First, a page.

In a groundbreaking new decision, the Colorado Court of Appeals has ruled for the first time that a non-parent can be ordered to pay child support to the child’s biological parent. A.C.H. In short, the court held that a person who seeks court-ordered parental rights should also be required to pay child support for the child.
Is a “Psychological Parent” a Parent for Child Support Purposes?
In what seems a bit of a stretch to reach a just result, the court first noted that a third party who is awarded parenting time under C.R.S. 14-10-123 is commonly referred to as a “psychological parent,” and since the term “parent” is not defined by the child support statute, it includes someone who sought and was awarded court-ordered parenting time.
In A.C.H., the mother had a 3-month old son from a prior relationship at the time she started dating the man. Her son’s biological father was absent from his life. The parties later had a daughter, and lived together as a family for three years after her birth.
Upon separation, the mother willingly let the man exercise equal parenting over both children, without a court order. When the mother decided to move to Texas, the man sought an allocation of parental responsibilities over her son, pursuant to C.R.S. 14-10-123.
The trial court found that the child was well-bonded with the man, found him to be his psychological parent, and awarded him parental rights. However, the court denied the mother’s request for child support, finding that it could not impose a child support obligation absent a “legal parent-child relationship.”
The Court of Appeals noted that while no reported decision in Colorado had ever required a psychological parent to pay support to a biological parent, there was also no reported decision analyzing whether a “psychological parent” is included in the term “parent” under C.R.S. 14-10-115. The court concluded that it did:
“When a psychological parent occupies circumstances equivalent to those of a legal parent, it is equitable to impose financial obligations on him or her, pursuant to the factors outlined in the statute.”A.C.H., ¶ 16.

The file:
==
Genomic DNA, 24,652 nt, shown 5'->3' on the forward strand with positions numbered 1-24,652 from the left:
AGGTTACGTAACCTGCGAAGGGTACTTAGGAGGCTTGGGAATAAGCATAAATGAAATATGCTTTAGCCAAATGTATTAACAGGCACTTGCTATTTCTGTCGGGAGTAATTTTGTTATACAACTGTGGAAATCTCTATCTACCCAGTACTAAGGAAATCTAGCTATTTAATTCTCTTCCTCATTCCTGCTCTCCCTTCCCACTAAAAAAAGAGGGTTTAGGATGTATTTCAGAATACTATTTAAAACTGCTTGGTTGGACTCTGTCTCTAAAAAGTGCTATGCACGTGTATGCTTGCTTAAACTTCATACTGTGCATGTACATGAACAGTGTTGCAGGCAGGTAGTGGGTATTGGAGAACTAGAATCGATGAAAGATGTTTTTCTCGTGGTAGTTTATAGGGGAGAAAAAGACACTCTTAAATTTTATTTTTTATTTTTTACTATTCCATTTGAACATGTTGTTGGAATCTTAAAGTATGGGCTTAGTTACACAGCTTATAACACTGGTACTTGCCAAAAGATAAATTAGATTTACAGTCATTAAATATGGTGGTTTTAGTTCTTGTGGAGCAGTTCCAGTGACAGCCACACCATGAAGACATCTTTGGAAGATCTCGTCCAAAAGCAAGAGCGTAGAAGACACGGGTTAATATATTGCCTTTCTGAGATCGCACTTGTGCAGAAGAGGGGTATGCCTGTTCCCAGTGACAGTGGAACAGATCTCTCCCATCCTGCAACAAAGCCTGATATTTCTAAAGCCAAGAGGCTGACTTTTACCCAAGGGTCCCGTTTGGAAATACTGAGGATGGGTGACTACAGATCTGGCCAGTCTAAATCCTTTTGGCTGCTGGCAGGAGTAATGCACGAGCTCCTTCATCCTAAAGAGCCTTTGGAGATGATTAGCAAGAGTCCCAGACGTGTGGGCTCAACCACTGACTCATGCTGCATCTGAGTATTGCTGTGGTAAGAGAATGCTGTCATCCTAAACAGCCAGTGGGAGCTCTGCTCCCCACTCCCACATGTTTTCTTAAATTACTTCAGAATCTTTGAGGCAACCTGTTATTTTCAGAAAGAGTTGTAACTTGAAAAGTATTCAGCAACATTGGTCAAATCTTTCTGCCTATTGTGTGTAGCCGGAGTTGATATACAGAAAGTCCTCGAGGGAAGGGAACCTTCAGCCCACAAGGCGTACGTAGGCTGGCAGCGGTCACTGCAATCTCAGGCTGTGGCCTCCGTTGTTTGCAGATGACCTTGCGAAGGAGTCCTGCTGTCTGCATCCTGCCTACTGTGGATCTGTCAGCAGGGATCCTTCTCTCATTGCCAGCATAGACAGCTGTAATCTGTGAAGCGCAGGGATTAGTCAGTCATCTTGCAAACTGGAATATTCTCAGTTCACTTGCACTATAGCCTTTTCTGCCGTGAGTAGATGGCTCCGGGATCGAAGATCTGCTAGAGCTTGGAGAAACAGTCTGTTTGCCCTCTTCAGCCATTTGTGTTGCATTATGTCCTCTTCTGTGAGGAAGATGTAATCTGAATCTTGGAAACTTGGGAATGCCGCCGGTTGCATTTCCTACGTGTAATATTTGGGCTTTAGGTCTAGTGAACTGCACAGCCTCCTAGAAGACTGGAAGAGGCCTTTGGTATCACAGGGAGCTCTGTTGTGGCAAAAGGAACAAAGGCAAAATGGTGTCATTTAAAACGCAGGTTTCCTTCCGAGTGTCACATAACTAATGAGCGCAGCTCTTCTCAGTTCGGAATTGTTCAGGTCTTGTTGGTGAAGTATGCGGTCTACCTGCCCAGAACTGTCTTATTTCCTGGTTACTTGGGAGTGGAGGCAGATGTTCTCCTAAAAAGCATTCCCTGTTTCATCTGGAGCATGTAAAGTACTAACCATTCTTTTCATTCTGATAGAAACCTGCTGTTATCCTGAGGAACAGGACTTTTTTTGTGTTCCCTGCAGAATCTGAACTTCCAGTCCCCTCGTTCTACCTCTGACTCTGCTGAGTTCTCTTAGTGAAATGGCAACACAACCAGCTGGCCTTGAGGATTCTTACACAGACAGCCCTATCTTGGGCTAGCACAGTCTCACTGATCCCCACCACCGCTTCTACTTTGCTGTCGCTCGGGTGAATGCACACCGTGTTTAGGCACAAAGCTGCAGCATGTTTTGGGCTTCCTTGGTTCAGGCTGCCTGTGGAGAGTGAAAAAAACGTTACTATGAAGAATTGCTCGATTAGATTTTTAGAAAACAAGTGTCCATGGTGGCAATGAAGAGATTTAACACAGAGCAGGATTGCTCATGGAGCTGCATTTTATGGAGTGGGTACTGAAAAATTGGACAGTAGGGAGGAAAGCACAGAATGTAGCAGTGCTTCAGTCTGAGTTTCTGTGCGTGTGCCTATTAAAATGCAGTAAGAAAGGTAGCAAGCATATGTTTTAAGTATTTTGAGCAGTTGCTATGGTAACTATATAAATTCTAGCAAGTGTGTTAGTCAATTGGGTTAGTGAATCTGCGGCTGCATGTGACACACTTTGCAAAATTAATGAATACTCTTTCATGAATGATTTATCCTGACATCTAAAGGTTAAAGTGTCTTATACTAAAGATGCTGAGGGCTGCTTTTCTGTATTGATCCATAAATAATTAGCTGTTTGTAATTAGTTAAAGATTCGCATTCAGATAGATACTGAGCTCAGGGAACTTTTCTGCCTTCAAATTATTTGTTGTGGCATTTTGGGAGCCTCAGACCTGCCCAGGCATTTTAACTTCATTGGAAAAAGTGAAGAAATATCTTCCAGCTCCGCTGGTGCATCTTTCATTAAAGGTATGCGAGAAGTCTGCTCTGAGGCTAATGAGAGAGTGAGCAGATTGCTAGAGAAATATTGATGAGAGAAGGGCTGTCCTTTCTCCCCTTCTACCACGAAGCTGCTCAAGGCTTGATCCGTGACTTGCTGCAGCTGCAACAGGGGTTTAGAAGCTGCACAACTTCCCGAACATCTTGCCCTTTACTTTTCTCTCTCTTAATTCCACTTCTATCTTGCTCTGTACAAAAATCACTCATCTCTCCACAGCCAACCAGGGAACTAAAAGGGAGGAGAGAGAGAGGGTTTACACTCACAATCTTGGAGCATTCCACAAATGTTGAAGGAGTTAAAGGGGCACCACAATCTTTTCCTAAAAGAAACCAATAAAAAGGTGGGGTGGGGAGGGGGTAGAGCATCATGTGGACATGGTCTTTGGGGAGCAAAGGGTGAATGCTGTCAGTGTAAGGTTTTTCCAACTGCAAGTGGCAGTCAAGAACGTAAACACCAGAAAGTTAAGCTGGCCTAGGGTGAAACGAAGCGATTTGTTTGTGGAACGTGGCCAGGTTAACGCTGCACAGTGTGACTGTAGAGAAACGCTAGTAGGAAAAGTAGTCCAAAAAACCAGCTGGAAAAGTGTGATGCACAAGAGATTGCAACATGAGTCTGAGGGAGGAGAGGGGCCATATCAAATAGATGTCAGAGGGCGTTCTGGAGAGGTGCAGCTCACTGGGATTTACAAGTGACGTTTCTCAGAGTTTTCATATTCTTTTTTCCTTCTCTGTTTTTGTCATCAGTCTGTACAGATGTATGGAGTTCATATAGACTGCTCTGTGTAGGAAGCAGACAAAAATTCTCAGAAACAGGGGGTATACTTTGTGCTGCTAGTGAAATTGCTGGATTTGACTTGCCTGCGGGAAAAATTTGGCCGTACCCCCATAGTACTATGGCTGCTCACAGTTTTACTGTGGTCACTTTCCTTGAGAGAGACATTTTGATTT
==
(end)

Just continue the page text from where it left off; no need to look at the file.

The Court found it was incongruous for a person to ask the court for parental benefits without also having parental responsibilities, i.e. child support:
“with the privileges of parenting should go the duties, including financial support. We cannot embrace a situation in which a psychological parent who fights for and obtains all the same responsibilities of a legal parent does not also assume the responsibility to pay support.”A.C.H., ¶ 33.
Limited Ruling Not Basis for Expanding Child Support Obligation
Finally, the court realized that it was breaking new ground, but cautioned trial judges that the decision was not to be taken as a green light to order non-parents to pay support, particularly guardians. The ruling only applied to those who seek parental rights under C.R.S. 14-10-123:
“We emphasize that our opinion is limited to those psychological parents who have (1) established themselves as ‘parents,’ rather than ‘guardians’; and (2) sought and received an intended-to-be-permanent allocation of parental responsibilities. We are not creating a new class of stepparent obligors, nor are we suggesting that the mere existence of a psychological parent-child relationship, on its own, establishes a support obligation under section 14-10-115.”A.C.H., ¶ 36.
To show how limited the A.C.H. decision is, in 2021 the Colorado Court of Appeals held in Manly that no support can be ordered for a stepparent with only one weekend a month of time and no decision-making, as he had only “limited and infrequent parenting time”, not “all of the same responsibilities of a legal parent” as the psychological parent received in A.C.H. See our Stepparent with Weekend Visits Not Owe Child Support blog post for more information on the Manly decision.
At Graham.Law, we’ve had numerous cases where third parties have sought parenting rights, but until A.C.H., none of them have had to think about the consequences of paying child support – they had the best of both worlds, the benefits of acting as a parent, without the financial obligations of being a parent. Now with this ruling on psychological parents, third parties with close relationships with children will have to think twice before seeking court-ordered parenting.
More Information on Third Parties & Child Support
While A.C.H. was the first time a non-parent has been ordered to pay child support to an actual parent, there have been cases where psychological parents were ordered to pay support to other psychological parents. Colorado has a 25-year history of requiring non-parents to pay support under limited circumstances. For a comprehensive discussion of the relevant statutes and appellate decisions, see the Child Support and Third Party Non-Parents article in the Colorado Family Law Guide.
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